How giving can transform the continent.
The Africa 2014 Wealth Report states that the number of high net worth individuals in Africa grew by over 150% between 2000 and 2013, more than double the global rate.
Africa now has around 165,000 super-rich people collectively worth over $660 billion, who have given rise to a western-style, formalised philanthropy across the continent. Local self-made entrepreneurs want to “give back” and are increasingly more strategic, sophisticated and engaged in their philanthropic efforts.
More are channelling their giving through their businesses and private foundations. Nigerian Aliko Dangote, Africa’s richest man, made his money selling cement, sugar and basic commodities and is estimated by Forbes to be worth $15.6 billion. He has signed a pledge committing to give away a majority of his wealth to charitable causes. His Dangote Foundation is active in health, education and disaster relief. Other notable African philanthropists include Mo Ibrahim, Patrice Motsepe, Tony Elumelu, Strive Masyiwa and Manu Chandaria.
Most of the new African philanthropists made their money legitimately and are not afraid to declare their wealth and channel their fortunes to good causes. Their foundations support a range of causes – youth enterprise and private sector development is a popular choice – but giving directly to community needs for medical expenses and scholarships, as well as responding to national calamities such as Ebola and famine, is also common. These new home-grown philanthropists complement a long history of organisations that have been part of Africa’s charity sector for decades.
The Bill & Melinda Gates Foundation is now one of the biggest private donors in Africa, supporting health and agricultural development. The Rockefeller Foundation has been on the continent for over 150 years, active in health and education. They work alongside international NGOs like Oxfam as well and bi-lateral and multilateral donors like the World Bank and DFID. These organisations are increasingly channelling funds through governments and local funding organisations. Dangote for example works with the Gates Foundation in Northern Nigeria.
One exciting trend in African philanthropy has been the use of mobile money to raise money for causes. In 2011, ‘Kenya for Kenyans’ raised £6m from 250,000 individuals to provide famine relief to over 3 million Kenyans. Backed by leading telecoms company, Safaricom, a rapid awareness campaign coupled with the MPesa mobile payments platform quickly brought in contributions. A similar appeal has been made to combat Ebola in West Africa and the Garissa attacks in Kenya also saw widespread use of mobile in fundraising for victims.
New institutions like the African Grantmakers network and the African Philanthropic Forum point to the growing sophistication of the sector. Early work has been on research as well as providing a platform for sharing best practice on African philanthropy. Much of their work is aimed at encouraging local giving to reduce reliance on overseas resources.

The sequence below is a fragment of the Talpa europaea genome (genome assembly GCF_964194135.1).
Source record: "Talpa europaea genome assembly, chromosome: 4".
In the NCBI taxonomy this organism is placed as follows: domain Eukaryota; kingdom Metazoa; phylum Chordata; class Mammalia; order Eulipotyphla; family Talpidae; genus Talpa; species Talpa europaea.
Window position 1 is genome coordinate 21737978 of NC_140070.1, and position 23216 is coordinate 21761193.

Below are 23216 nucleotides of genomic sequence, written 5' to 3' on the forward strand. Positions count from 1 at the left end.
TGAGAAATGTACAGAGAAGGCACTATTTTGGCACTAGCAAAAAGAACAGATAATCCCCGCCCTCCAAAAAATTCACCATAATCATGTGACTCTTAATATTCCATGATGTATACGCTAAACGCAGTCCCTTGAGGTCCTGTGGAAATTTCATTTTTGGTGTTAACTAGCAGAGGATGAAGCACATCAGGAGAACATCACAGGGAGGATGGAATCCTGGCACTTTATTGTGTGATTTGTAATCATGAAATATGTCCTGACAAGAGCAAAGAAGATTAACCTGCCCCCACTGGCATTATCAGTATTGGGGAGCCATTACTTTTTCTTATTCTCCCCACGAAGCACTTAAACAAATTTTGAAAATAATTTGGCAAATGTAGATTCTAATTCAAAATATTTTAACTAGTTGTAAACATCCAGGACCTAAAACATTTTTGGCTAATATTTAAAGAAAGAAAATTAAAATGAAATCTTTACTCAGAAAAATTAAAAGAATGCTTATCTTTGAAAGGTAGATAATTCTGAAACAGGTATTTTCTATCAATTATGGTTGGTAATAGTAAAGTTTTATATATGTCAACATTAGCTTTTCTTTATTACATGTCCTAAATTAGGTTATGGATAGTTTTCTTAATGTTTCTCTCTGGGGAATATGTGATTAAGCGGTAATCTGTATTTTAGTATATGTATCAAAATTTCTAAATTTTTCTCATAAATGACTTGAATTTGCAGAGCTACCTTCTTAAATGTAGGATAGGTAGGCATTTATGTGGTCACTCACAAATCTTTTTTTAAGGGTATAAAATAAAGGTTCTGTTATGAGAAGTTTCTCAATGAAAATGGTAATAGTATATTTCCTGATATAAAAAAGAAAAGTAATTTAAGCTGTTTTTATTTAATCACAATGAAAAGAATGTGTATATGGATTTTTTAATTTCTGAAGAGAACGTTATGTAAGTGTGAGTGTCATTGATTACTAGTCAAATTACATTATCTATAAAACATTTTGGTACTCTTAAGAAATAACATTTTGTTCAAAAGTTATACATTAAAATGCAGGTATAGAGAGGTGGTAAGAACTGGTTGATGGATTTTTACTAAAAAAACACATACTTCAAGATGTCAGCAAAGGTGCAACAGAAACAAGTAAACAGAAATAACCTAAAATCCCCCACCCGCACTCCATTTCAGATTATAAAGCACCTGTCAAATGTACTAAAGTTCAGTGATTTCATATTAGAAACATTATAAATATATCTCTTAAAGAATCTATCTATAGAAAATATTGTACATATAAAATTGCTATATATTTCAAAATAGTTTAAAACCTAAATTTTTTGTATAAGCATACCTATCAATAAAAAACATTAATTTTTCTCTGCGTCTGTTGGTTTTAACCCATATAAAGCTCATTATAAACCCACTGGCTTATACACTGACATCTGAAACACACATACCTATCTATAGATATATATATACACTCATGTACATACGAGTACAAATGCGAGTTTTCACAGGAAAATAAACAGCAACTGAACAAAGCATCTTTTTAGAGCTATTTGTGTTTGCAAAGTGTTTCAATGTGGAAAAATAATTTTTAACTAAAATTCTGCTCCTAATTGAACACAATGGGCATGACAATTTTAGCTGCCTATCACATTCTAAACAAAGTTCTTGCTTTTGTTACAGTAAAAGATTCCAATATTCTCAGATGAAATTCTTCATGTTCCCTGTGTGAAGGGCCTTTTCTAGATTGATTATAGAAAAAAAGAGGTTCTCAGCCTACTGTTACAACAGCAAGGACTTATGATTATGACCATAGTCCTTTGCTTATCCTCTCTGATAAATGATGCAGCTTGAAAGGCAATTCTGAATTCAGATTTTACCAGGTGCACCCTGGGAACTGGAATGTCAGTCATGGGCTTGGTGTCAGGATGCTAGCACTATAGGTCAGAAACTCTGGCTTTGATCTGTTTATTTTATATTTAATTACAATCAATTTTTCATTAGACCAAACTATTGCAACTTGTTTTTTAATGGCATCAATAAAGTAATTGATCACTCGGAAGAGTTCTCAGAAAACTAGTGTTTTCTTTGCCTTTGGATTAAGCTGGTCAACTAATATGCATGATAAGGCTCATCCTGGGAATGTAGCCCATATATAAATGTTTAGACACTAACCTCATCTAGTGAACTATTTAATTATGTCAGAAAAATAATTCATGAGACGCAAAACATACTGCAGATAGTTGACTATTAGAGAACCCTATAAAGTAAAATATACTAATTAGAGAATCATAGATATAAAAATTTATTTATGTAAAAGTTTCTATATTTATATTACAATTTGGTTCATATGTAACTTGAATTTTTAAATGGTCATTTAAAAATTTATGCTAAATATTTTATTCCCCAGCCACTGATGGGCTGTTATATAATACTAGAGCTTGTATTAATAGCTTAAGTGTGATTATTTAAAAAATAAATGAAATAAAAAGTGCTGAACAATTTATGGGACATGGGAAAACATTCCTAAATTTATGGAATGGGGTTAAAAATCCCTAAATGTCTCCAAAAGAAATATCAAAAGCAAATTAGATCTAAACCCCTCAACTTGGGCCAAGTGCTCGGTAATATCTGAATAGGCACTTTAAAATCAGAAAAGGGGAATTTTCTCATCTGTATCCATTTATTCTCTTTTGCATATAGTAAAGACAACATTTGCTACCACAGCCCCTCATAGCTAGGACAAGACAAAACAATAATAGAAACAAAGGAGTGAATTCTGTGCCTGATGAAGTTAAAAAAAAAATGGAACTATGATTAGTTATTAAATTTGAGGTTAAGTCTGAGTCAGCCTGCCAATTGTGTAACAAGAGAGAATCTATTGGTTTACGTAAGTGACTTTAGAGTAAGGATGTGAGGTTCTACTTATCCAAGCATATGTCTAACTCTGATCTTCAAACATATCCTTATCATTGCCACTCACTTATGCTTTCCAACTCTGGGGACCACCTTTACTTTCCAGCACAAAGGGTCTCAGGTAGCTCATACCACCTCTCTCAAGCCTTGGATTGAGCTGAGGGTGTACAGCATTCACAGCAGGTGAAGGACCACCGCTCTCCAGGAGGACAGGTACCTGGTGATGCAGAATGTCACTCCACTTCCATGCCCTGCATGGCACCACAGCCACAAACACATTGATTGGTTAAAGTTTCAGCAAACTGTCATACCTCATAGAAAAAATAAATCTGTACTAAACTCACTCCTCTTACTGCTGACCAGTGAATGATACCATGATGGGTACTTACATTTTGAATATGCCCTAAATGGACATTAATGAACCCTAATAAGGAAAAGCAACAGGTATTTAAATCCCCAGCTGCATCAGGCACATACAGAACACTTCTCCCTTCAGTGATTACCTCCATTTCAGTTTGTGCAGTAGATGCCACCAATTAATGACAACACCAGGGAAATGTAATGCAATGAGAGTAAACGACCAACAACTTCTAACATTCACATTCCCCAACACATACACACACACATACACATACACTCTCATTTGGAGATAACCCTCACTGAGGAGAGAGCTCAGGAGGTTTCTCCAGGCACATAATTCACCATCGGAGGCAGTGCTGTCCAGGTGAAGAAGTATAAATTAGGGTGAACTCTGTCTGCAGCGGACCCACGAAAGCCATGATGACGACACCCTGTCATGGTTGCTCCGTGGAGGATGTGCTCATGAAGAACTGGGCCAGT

This emergence of these new institutions also point to another shift: the increasing need to recast the narrative around Africa as aid dependent and unable to manage its own affairs. Philanthropy as a concept is not well understood in African countries and the sector has struggled to define and articulate its activities. The establishment of these new institutions and organisations is grounded in the need to promote home-grown solutions to African development issues. But it is also an attempt to reframe the debate about African giving.
Giving and charity is deeply rooted in African culture and beliefs and a very narrow view of the nature of giving in Africa distorts the true nature of how charity works on the continent. African philanthropy is better understood through the concept of Harambee (Swahili for pooling of resources) in Kenya and Ubuntu (Zulu for caring for each other) in southern Africa. Both value family values and the pooling of resources by communities to address problems. Capturing the true size of giving in Africa is difficult, as much of the giving is informal and at an individual or community level, but giving is growing and has great potential to transform the continent and compliment current sources.
From a communications perspective, strategies and tactics vary. Players in the sector are diverse – some are purely grant-making and direct communications to beneficiaries while others run charity programmes and tend to communicate more widely to fundraise around their core activities. Players recognise the need to articulate what they stand for as this will aid their missions but lack of resources and know how is often cited as a barrier to more effective communication. As competition for funding increases, players will need to work harder to demonstrate impact and this will entail greater investment in communications.
Corporates have been quick to see the potential of communication around their charitable activities and are increasingly using CSR budgets to promote their charity efforts as part of their marketing efforts.
As migrant remittances rise and foreign direct investment increases, overseas aid is slowly receding in importance. African philanthropy can only grow and play a bigger role in bridging the gap.
Allan is Head of Portland’s Nairobi office, and has over 15 years’ experience as a journalist and communications consultant.